The Philippines has hit the headlines for all the wrong reasons in the last few years. From Typhoon Yolanda, the superstorm which left a band of destruction from Leyte to Palawan in November 2013, to controversial President Rodrigo Roa Duterte, a leader so unpredictable and unapologetic he’s become known as “Duterte Harry”, the archipelago is rarely out of the news.
But the peaceful, unruffled island of Camiguin, located around 20km off the north coast of mainland Mindanao, offers a welcome bit of good news. While Mindanao is mired in anti-government insurgencies and tourist kidnappings, Camiguin is one of the country’s safest and most appealing beach escapes, offering ivory-white sandbars, iridescent lagoons and jagged volcanic mountain tops.
That it’s under-the-radar, a world apart from the bumper-to-bumper resorts of Boracay and Alona Beach, is reason enough to put it at the top of your travel list. Here’s why you should go now, plus everything you need to know to plan your trip.
The Philippines has more than 7000 islands: why is this one so special?
That’s easy. Camiguin offers the best of the Philippines in a microcosm: picture-perfect beaches, bubbling hot springs, jungle cascades, perma-grinning islanders and quirky festivals.
There’s also no shortage of adventure, with unbeatable scuba diving (you can spot sharks, turtles, giant clams, even a sunken, underwater cemetery within metres of the shoreline) and bucket-list volcano trekking. In particular, don’t miss summiting Mount Hibok-Hibok, a 1332m-high cone that offers spellbinding views across the island.
But Camiguin’s real beauty is that it doesn’t really matter where you stay, as you can see all the sights easily from anywhere. The coastal road is only 64km long, making it entirely feasible to circle the island in a few hours. And doing that by motorbike, as you chase sunset around the coast, sets up one of those rare, pinch-yourself moments you can only have in Southeast Asia.
Why is it only being talked up now, then?
Historically, it’s been a problematic island to get to. Shoestring backpackers have long had to make do with a tiring overnight ferry from Cebu City (11–12 hours, if you’re lucky), or a bum-numbing bus-boat-bus-boat-bus combo from the neighbouring island of Bohol via Cayagan De Oro on Mindanao.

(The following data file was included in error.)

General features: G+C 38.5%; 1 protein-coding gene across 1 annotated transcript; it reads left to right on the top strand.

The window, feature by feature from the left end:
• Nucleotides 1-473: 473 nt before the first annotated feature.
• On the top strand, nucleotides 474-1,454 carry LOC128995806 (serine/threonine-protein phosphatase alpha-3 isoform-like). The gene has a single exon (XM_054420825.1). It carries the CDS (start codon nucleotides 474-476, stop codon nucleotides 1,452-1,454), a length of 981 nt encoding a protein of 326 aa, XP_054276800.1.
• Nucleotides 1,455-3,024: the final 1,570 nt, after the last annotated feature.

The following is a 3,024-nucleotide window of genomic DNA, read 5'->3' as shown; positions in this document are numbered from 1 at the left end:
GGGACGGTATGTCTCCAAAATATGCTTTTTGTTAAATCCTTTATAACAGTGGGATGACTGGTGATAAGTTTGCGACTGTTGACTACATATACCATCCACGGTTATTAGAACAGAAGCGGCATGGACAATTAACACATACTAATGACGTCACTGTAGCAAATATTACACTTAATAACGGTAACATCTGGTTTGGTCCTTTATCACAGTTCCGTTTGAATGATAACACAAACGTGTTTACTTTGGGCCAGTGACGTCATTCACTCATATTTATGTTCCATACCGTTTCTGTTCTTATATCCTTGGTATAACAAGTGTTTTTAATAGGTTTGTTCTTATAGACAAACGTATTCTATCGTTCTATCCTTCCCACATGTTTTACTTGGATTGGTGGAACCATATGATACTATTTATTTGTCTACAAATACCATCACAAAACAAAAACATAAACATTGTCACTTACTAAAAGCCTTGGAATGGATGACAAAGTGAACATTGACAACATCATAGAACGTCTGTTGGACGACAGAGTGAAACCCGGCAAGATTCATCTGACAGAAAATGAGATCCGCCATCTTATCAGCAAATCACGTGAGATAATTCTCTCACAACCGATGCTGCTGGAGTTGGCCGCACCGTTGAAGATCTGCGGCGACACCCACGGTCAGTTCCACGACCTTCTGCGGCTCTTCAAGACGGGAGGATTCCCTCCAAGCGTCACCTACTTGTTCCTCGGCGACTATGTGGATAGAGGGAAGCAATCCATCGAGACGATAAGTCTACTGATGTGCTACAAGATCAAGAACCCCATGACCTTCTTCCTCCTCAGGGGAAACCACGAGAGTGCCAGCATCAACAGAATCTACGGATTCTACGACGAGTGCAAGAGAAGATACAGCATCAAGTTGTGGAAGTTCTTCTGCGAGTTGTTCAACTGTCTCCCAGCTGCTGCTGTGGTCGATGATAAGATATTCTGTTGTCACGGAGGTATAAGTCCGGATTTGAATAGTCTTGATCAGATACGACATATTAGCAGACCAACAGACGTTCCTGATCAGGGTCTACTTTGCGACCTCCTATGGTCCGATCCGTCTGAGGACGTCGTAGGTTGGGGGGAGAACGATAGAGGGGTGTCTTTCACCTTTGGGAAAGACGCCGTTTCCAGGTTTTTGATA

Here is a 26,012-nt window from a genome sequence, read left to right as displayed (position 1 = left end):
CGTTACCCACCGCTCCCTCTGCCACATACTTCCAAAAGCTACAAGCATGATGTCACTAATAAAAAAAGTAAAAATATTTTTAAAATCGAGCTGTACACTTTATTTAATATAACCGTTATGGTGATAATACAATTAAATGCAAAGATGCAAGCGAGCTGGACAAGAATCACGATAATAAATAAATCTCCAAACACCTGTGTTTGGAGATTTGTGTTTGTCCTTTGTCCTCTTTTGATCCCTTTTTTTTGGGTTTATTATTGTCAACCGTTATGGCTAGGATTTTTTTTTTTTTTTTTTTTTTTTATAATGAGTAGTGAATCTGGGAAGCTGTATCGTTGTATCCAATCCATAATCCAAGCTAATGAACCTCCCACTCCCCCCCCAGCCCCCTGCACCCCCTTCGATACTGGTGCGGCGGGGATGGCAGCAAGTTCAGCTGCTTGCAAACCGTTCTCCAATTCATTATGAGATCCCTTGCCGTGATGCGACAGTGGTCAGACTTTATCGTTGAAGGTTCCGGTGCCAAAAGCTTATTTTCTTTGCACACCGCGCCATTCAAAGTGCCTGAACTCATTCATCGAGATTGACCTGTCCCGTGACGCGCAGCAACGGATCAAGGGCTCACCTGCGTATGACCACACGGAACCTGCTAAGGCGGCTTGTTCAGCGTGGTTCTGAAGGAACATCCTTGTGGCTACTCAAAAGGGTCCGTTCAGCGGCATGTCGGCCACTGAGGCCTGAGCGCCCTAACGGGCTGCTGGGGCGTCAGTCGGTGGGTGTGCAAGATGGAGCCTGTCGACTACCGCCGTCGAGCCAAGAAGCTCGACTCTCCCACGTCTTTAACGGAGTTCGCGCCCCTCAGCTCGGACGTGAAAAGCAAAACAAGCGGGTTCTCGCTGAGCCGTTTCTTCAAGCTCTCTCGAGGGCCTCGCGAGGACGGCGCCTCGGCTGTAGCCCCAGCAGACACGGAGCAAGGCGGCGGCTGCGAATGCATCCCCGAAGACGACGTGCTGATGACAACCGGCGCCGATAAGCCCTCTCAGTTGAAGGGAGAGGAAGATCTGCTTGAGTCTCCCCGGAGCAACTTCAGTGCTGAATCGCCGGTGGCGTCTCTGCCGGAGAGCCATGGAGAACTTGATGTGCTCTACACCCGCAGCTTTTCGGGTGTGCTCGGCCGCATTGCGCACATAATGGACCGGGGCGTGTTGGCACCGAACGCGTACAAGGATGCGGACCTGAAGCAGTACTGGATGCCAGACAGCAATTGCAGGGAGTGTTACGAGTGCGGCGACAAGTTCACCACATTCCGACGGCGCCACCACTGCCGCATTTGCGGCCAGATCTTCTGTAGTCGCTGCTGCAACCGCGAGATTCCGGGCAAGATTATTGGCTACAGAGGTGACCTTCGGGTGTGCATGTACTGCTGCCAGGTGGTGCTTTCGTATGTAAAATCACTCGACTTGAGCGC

But the arrival of daily 50-minute Cebu Pacific flights to the island’s pipsqueak capital Mambajao has thankfully put an end to that particular headache. Now, a recently introduced second service on Monday, Friday and Sunday makes Camiguin even easier to get to. The grim reality of having to overland through mainland Mindanao’s danger zone is no more.
Sounds almost too good to be true. When’s the best time to visit?
Undoubtedly the last week in October during the Lanzones Festival. It’s an insanely brilliant tribute to the golfball-sized local fruit (a sweet lychee meets bitter potato), one of the island’s major sources of income, with revellers dressing up Rio Carnival-style in kaleidoscopic costumes and fruity headdresses.
Considering its popularity among Mindanoans – who’re known to go gaga on local hooch and party long into the night – it’s advisable to book a bed far in advance. This year’s festival takes place from 24–30 October.
Other than odd fruit, is there anything else the island is famous for?
One of Camiguin’s most popular trips is to White Island, a dazzling sandbar only visible at low tide and easily reached by bangka, or outrigger canoe, from the beach village of Yumbing.
Looking back to Camiguin, 1.5km to the south, with Mount Hibok-Hibok framing the jungle and brilliant blue sea, you could easily mistake it for a make-believe tropical Xanadu. If it looks familiar it might just well do: it’s become one of the most Instagrammed images in the Philippines.
You’ve mentioned that volcano twice now. Is it dangerous?
Yes and no. The volcano had its last major eruption in 1951 with tremors and landslides tragically killing 500 people.
But since then, Philvolcs, the country’s leading group of volcanologists and seismologists, has set up a scientific outpost and research centre on the flanks of the volcano’s northern slope to monitor any rumblings. Better still, they’re happy to talk to visitors about their work, and have a number of lung-emptying photographs of past eruptions. It’s a beautiful motorbike ride into the interior, too.
We’re sold. Any other spots we should definitely visit?
Dig a little deeper and you’ll find a number of charming accommodation and eating options, in part thanks to the island’s scattered European transplants. For free-diving and yoga, drop in to say hi to Diggi and Valerie at Kurma, a German-Filipino beach resort and vegan café, or for a wellness break get to know Elena, an Italian whose hilltop Nypa Style Resort is centred around a beautiful Indian-almond tree and natural swimming pool.
For Euro eccentricity, stop by The BeeHive on Catibac Beach, a Belgian-run shack with conch shells swinging from the ceiling, driftwood tables and an idyllic Robinson Crusoe vibe. Try a honeycomb-shaped pizza, or buy a souvenir pot of tropical organic honey. Didn’t expect that, did you?